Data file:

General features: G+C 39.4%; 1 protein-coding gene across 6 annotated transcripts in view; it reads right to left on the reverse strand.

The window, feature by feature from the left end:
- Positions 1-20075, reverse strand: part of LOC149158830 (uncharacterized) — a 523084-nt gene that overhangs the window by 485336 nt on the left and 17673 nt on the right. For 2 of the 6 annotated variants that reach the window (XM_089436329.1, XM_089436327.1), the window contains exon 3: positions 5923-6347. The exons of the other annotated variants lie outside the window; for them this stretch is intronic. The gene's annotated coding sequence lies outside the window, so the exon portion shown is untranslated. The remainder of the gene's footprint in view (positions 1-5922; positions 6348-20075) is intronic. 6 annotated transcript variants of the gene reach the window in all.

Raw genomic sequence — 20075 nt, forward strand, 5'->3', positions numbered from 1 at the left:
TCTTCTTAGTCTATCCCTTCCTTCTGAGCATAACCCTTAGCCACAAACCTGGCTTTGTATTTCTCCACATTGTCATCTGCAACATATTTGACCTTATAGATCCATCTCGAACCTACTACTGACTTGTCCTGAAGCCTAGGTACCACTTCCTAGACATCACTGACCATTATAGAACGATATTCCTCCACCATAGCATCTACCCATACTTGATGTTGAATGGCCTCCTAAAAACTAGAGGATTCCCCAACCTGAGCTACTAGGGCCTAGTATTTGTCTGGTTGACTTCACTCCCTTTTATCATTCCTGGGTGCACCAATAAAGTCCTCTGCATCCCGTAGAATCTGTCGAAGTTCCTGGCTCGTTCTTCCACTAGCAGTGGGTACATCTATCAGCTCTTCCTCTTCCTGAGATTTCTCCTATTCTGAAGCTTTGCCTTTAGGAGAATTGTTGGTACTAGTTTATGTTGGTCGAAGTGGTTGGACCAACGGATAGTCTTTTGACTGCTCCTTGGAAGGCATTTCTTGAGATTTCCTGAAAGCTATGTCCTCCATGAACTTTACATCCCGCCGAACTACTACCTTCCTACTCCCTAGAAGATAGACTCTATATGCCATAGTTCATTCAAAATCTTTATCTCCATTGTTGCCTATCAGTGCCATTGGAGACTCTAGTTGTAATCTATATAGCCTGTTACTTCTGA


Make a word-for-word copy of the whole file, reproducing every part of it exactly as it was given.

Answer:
General features: G+C 39.4%; 1 protein-coding gene across 6 annotated transcripts in view; it reads right to left on the reverse strand.

The window, feature by feature from the left end:
- Positions 1-20075, reverse strand: part of LOC149158830 (uncharacterized) — a 523084-nt gene that overhangs the window by 485336 nt on the left and 17673 nt on the right. For 2 of the 6 annotated variants that reach the window (XM_089436329.1, XM_089436327.1), the window contains exon 3: positions 5923-6347. The exons of the other annotated variants lie outside the window; for them this stretch is intronic. The gene's annotated coding sequence lies outside the window, so the exon portion shown is untranslated. The remainder of the gene's footprint in view (positions 1-5922; positions 6348-20075) is intronic. 6 annotated transcript variants of the gene reach the window in all.

Raw genomic sequence — 20075 nt, forward strand, 5'->3', positions numbered from 1 at the left:
TCTTCTTAGTCTATCCCTTCCTTCTGAGCATAACCCTTAGCCACAAACCTGGCTTTGTATTTCTCCACATTGTCATCTGCAACATATTTGACCTTATAGATCCATCTCGAACCTACTACTGACTTGTCCTGAAGCCTAGGTACCACTTCCTAGACATCACTGACCATTATAGAACGATATTCCTCCACCATAGCATCTACCCATACTTGATGTTGAATGGCCTCCTAAAAACTAGAGGATTCCCCAACCTGAGCTACTAGGGCCTAGTATTTGTCTGGTTGACTTCACTCCCTTTTATCATTCCTGGGTGCACCAATAAAGTCCTCTGCATCCCGTAGAATCTGTCGAAGTTCCTGGCTCGTTCTTCCACTAGCAGTGGGTACATCTATCAGCTCTTCCTCTTCCTGAGATTTCTCCTATTCTGAAGCTTTGCCTTTAGGAGAATTGTTGGTACTAGTTTATGTTGGTCGAAGTGGTTGGACCAACGGATAGTCTTTTGACTGCTCCTTGGAAGGCATTTCTTGAGATTTCCTGAAAGCTATGTCCTCCATGAACTTTACATCCCGCCGAACTACTACCTTCCTACTCCCTAGAAGATAGACTCTATATGCCATAGTTCATTCAAAATCTTTATCTCCATTGTTGCCTATCAGTGCCATTGGAGACTCTAGTTGTAATCTATATAGCCTGTTACTTCTGA